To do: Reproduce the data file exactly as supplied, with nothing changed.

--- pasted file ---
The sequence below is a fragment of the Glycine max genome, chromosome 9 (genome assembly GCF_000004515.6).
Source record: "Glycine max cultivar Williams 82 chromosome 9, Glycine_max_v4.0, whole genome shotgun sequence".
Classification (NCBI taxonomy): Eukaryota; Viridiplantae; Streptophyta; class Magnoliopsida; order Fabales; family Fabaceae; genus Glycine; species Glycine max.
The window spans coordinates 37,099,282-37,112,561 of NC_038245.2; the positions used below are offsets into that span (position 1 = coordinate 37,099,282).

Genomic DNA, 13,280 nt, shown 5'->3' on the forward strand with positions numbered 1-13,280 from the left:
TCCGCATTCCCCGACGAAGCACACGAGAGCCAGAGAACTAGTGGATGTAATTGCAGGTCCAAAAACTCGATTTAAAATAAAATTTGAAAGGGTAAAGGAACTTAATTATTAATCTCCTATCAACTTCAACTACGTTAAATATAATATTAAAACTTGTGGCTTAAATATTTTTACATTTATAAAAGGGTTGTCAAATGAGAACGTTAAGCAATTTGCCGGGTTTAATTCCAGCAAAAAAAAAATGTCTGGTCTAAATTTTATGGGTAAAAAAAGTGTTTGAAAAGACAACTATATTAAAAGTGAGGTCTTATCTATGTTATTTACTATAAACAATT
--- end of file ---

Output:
The sequence below is a fragment of the Glycine max genome, chromosome 9 (genome assembly GCF_000004515.6).
Source record: "Glycine max cultivar Williams 82 chromosome 9, Glycine_max_v4.0, whole genome shotgun sequence".
Classification (NCBI taxonomy): Eukaryota; Viridiplantae; Streptophyta; class Magnoliopsida; order Fabales; family Fabaceae; genus Glycine; species Glycine max.
The window spans coordinates 37,099,282-37,112,561 of NC_038245.2; the positions used below are offsets into that span (position 1 = coordinate 37,099,282).

Genomic DNA, 13,280 nt, shown 5'->3' on the forward strand with positions numbered 1-13,280 from the left:
TCCGCATTCCCCGACGAAGCACACGAGAGCCAGAGAACTAGTGGATGTAATTGCAGGTCCAAAAACTCGATTTAAAATAAAATTTGAAAGGGTAAAGGAACTTAATTATTAATCTCCTATCAACTTCAACTACGTTAAATATAATATTAAAACTTGTGGCTTAAATATTTTTACATTTATAAAAGGGTTGTCAAATGAGAACGTTAAGCAATTTGCCGGGTTTAATTCCAGCAAAAAAAAAATGTCTGGTCTAAATTTTATGGGTAAAAAAAGTGTTTGAAAAGACAACTATATTAAAAGTGAGGTCTTATCTATGTTATTTACTATAAACAATT